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   Geodynamics Branch Personnel Present Papers at Houston Meeting
   Bills, Frey, Mest, Roark and Sakimoto Author and Co-Author Papers on Mars, Jupiter
   Satellites, and Educational-Outreach at 34th Lunar and Planetary Science Conference
Bruce Bills gave an oral presentation                         Jim Roark presented the poster by
on “Spatial and Temporal Patterns of                          Keller, Roark, Sakimoto, Stockman
Tidal Dissipation in Synchronous                              and Frey on “3-Dimensional Topo-
Satellites” in the Io and Beyond ses-                         graphic Models for the Classroom” in
sion, and was co-author on a paper                            the Educational and Public Outreach
by Comstack on “A Solar System                                poster session. This work is part of
Survey of Forced Librations in long-                          a recently awarded DDF which was
itude” in the Venus poster session.                           described in the 921 December 2002
                                                              Science Highlight.
                 Herb Frey gave “Large Diameter
                 Visible and Buried Basins on Mars:                            Susan Sakimoto did not attend,
                 Implications for Age of Highlands      OBSERVED VERSUS PREDICTED BIOMASS
                                                                      but her paper with co-authors
                 and (Buried) Lowlands and Turn-                                 Gregg, Hughes and Chadwick on
                 Off of the Global Magnetic Field” in                            “Martian Plains Volcanism in
                 Mars Geophysics and Tectonics,                                  Syria Planum and Tempe Mareotis
                 which he co-chaired. In the Mars                                as Analogs to the Eastern Snake
                 Geologic Mapping posters Frey and                               River Plain, Idaho: Similarities
others (E. Frey, K. Tanaka, W. Hartmann) showed                                  and Possible Petrologic Contri-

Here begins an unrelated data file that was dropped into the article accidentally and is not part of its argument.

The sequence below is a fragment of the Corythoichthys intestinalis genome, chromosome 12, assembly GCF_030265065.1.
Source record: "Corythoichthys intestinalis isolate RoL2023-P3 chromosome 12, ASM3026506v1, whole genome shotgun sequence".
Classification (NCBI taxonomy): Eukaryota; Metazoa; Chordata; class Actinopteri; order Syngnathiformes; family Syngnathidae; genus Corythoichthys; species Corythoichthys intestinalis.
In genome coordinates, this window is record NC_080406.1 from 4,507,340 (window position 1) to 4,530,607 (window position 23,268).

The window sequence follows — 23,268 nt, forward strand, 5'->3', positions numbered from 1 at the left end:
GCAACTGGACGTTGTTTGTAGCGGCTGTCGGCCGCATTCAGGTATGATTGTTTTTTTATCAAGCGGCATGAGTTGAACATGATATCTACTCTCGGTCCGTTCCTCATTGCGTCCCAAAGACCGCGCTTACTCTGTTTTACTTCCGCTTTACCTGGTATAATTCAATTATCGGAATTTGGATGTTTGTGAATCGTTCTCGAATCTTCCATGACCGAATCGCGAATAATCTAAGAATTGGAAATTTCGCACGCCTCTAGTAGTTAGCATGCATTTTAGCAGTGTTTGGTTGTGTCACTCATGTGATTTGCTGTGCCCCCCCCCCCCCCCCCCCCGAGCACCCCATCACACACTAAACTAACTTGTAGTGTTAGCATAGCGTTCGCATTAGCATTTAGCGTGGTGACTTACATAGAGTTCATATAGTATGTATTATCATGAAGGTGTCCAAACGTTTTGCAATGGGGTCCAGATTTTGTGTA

“Evidence for Buried “Pre-Noachian” Crust Pre-                                   butions to Topography” in the
Dating the Oldest Observed Surface Units on Mars”.            Mars Volcanism session was presented by her co-
                                                              author Tracy Gregg. Sakimoto was also a co-author
Scott Mest, a PhD Graduate Student
                                                              on two papers, one by Chase “Thermal Modeling of
Research Program (GSRP) candidate
                                                              Permafrost Melt by Overlying Lava Flows with
at the University of Pittsburgh now
                                                              Applications to Flow-Associated Outflow Channel
resident in the Geodynamics Branch,
                                                              Volumes in the Cerberus Plains, Mars” and one by
showed a poster in Mars Geologic
                                                              Polit with Mitchell and Grosfils on “Geometric
Mapping on “Geology of the Crater
                                                              Properties of Possible Volcanoes in the South Polar
Millochau, Terra Tyrrhena Region of
                                                              region, Mars” as well as the Keller paper above.
Mars”, and was a co-author on the
Crown and others paper “Geomorphology of debris
Aprons in the Eastern Hellas Region of Mars” in the               Contact: Herb Frey, GSFC Code 921,
Mars Geology and Analog Studies session.                               Herbert.V.Frey@nasa.gov
Spotlight: Stockman Gives Keynote Address at Millersville University
     Women in Mathematics and Science Conference Attracts Teachers and Students
                  Millersville University (PA), the Hazeltine family and Pfizer, Inc. sponsor an annual Glenna Hazeltine
                  Women in Mathematics and Science Conference. The purpose: to encourage young women in grades
                  7 through 12 to pursue a career in science and mathematics by giving them opportunities to meet a
                  variety of professional women role models who have successfully pursued such careers. This year
                  Stephanie Stockman was the keynote speaker for the 16th conference, held April 8 at the Millersville
                  University Campus is Millersville, PA. Her topic, “Adventures in Earth and Space Sciences at NASA”,
                  described her own career from part-time research and teaching to full-time geoscience education and
                  public outreach work. Stephanie works for SSAI and is a member of the Geodynamics Branch.

Stephanie Stockman is a structural geologist and geoscience educator. She began her career at NASA's Goddard
Space Flight Center in 1992 as a part time researcher, studying multi-ringed impact basins on Mars. During that